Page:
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Subject: Can you pass? rss

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Joe Gola
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Well? Can ya?
 
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Michael Van Biesbrouck
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Re:Can you pass?
Gola (#50330),

The rules on BGG say that you can move Caesar to any laurel diamond on the board, which would be as good as a pass if you move it to the same diamond.
 
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Matthew M
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Re:Can you pass?
mlvanbie (#50338),

Does it count as moving it if it doesn't move?

-MMM
 
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Joe Gola
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I think I can answer my own question. The rules of the new Amigo edition read "Wer am Zug ist, muss sich für eine von drei Aktionen entschieden...." I gotta think that means "On your turn you must choose from one of following three actions." 'Muss' means 'must', no?

Regarding moving Caesar, if the rules read "you may take the Caesar token off the board and place it on any diamond," I might think you could place him back where he was, but as things stand I think that one can employ common sense and say that "moving" means "moving" and not "standing still."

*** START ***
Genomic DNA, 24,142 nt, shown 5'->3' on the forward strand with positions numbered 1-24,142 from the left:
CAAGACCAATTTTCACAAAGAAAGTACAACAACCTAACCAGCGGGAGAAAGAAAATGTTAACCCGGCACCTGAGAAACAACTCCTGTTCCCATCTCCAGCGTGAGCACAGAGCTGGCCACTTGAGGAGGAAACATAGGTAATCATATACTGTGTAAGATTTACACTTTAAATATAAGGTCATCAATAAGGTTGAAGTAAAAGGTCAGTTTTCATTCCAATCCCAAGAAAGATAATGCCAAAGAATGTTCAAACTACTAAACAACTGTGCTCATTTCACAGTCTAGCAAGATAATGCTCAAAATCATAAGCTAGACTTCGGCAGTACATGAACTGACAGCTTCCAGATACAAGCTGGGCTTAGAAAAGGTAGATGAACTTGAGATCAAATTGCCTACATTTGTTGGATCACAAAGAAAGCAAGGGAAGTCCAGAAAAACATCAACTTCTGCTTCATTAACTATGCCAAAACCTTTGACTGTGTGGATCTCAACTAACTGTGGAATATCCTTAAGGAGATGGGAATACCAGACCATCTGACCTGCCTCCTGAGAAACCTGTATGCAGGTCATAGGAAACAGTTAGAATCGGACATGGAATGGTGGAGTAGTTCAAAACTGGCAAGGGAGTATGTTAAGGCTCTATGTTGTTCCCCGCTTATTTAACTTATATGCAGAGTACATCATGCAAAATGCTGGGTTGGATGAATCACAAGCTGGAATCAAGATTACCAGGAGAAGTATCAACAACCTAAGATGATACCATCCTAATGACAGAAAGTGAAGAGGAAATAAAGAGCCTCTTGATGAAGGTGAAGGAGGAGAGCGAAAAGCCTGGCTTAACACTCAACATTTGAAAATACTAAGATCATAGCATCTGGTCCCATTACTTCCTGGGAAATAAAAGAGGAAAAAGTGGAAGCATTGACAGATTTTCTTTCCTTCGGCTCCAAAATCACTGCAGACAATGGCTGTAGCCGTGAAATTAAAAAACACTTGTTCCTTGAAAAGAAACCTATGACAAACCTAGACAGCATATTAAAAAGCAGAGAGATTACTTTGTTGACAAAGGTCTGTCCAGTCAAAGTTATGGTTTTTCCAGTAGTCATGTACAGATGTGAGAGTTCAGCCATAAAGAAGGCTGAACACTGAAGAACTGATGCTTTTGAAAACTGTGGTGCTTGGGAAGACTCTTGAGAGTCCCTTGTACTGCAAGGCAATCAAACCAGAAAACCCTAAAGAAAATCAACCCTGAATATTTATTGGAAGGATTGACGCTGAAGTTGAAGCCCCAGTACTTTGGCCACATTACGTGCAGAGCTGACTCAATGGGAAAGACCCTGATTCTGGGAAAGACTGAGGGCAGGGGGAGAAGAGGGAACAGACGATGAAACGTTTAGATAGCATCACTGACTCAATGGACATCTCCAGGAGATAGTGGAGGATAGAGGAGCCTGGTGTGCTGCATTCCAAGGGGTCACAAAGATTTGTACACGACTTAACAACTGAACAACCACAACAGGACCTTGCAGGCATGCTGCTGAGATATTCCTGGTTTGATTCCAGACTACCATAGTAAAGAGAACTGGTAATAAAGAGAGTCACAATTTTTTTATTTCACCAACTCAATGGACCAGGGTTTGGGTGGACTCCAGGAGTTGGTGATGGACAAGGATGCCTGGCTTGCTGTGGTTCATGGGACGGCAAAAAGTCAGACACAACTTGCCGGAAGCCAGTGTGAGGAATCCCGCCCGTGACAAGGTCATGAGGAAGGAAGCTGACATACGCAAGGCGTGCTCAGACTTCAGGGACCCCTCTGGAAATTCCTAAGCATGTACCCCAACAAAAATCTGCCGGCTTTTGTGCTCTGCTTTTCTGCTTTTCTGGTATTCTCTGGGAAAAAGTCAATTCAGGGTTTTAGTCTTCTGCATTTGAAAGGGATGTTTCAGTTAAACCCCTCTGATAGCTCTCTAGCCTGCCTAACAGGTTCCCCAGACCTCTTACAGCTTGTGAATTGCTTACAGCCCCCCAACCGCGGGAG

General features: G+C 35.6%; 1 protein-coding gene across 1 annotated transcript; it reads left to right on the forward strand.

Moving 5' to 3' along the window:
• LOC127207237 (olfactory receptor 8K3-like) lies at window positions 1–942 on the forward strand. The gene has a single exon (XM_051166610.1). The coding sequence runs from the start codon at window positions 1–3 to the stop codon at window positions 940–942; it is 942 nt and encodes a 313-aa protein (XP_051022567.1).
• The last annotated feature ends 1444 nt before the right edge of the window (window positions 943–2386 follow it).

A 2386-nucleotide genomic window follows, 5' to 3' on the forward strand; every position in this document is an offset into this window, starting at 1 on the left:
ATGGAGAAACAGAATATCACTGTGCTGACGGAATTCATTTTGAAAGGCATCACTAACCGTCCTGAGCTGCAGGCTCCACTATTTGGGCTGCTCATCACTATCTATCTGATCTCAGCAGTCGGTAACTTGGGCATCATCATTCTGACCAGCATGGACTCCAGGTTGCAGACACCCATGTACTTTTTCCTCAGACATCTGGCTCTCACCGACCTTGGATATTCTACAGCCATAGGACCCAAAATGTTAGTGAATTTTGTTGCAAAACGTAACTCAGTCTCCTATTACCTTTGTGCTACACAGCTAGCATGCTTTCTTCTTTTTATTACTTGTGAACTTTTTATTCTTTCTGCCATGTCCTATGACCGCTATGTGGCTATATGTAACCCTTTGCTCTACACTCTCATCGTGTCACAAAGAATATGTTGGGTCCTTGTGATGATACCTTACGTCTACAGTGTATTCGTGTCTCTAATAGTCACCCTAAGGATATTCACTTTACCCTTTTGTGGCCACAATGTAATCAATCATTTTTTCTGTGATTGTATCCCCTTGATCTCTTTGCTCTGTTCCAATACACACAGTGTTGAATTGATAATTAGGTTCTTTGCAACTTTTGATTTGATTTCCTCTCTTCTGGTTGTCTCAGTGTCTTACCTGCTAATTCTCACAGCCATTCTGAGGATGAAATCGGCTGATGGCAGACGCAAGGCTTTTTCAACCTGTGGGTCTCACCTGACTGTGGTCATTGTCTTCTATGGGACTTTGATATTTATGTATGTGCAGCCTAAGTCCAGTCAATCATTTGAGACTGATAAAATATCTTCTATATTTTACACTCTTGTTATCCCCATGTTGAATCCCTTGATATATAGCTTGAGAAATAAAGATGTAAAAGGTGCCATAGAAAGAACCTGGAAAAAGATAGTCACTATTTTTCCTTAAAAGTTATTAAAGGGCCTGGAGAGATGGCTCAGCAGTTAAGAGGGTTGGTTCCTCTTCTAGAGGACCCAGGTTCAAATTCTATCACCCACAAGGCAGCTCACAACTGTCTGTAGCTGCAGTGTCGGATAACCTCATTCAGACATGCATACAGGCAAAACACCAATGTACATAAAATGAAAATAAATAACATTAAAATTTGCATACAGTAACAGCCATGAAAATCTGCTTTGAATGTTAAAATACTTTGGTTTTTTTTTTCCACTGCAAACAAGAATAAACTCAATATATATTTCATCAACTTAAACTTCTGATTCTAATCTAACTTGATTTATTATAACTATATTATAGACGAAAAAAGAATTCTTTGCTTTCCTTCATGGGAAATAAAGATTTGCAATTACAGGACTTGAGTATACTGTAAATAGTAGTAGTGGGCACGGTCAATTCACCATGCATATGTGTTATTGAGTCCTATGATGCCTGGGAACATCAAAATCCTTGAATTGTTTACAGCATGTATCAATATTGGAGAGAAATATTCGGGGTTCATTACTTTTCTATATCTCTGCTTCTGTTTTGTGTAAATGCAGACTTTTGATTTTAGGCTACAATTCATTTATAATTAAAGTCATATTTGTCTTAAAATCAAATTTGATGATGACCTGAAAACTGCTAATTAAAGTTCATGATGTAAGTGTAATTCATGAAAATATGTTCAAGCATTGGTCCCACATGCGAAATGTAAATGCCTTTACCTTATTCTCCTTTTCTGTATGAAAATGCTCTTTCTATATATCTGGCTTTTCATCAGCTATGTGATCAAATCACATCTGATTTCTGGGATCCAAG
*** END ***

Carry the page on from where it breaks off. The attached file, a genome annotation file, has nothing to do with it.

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Ender Wiggins
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The Mayfair rules state: "You may do one of three things during your turn" which a rules lawyer might argue means that doing an action is optional ("may"). On the other rand, they explicitly state elsewhere: "If you can't move a Senator, move Caesar." (no "may"!) It's true that the rules state "You can move Caesar to any laurel on the board", but it would be common sense that if Caesar is placed on the same laurel, he has not moved! In such a case the action being taken is called "Moving Caesar", so the intent seems to be that Caesar can not be placed on the same laurel.

As I read the rules, the intent seems to be that players do have to take one of the actions, and if they are not going to move a Senator, Caesar must be moved to a different laurel.
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Miguel (working on TENNISmind...)
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And it creates more interesting tactic situations. Yesterday the other 4 players didn't want to let me enter the Senate AND collect 5 laurels, so they placed Caesar there. If I moved it away, someone moved it back!

But several times players had no other option but moving Caesar, so by being unable to move/place any senator they would have forced themselves to free my way. More clever things to consider than just "let's block him!"...

I'll play with "you cannot pass"!
 
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Ender Wiggins
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This question is now specifically addressed in the FAQ from the publisher, which confirms that you may not pass:
Quote:
Q: On my turn, can I just pass and take no actions?

A:
No. You cannot choose to do nothing on your turn. You must either move a senator, add a new senator to a bottom row committee, or move he Caesar token. If you cannot move any senators (because you cannot get votes or all your routes are blocked), and there are no openings in the bottom row committees, then you must move Caesar.
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